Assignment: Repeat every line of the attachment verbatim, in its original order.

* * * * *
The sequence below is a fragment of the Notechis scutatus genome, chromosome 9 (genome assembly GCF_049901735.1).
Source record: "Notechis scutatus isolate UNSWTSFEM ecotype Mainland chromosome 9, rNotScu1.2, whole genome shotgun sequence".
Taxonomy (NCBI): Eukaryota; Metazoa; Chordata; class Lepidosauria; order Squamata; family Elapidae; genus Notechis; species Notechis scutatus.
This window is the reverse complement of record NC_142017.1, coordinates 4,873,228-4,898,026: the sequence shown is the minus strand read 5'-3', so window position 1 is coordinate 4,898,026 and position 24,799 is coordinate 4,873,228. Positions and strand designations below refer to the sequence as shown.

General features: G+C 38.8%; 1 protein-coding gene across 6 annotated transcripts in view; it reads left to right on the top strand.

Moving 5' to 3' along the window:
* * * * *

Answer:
The sequence below is a fragment of the Notechis scutatus genome, chromosome 9 (genome assembly GCF_049901735.1).
Source record: "Notechis scutatus isolate UNSWTSFEM ecotype Mainland chromosome 9, rNotScu1.2, whole genome shotgun sequence".
Taxonomy (NCBI): Eukaryota; Metazoa; Chordata; class Lepidosauria; order Squamata; family Elapidae; genus Notechis; species Notechis scutatus.
This window is the reverse complement of record NC_142017.1, coordinates 4,873,228-4,898,026: the sequence shown is the minus strand read 5'-3', so window position 1 is coordinate 4,898,026 and position 24,799 is coordinate 4,873,228. Positions and strand designations below refer to the sequence as shown.

General features: G+C 38.8%; 1 protein-coding gene across 6 annotated transcripts in view; it reads left to right on the top strand.

Moving 5' to 3' along the window: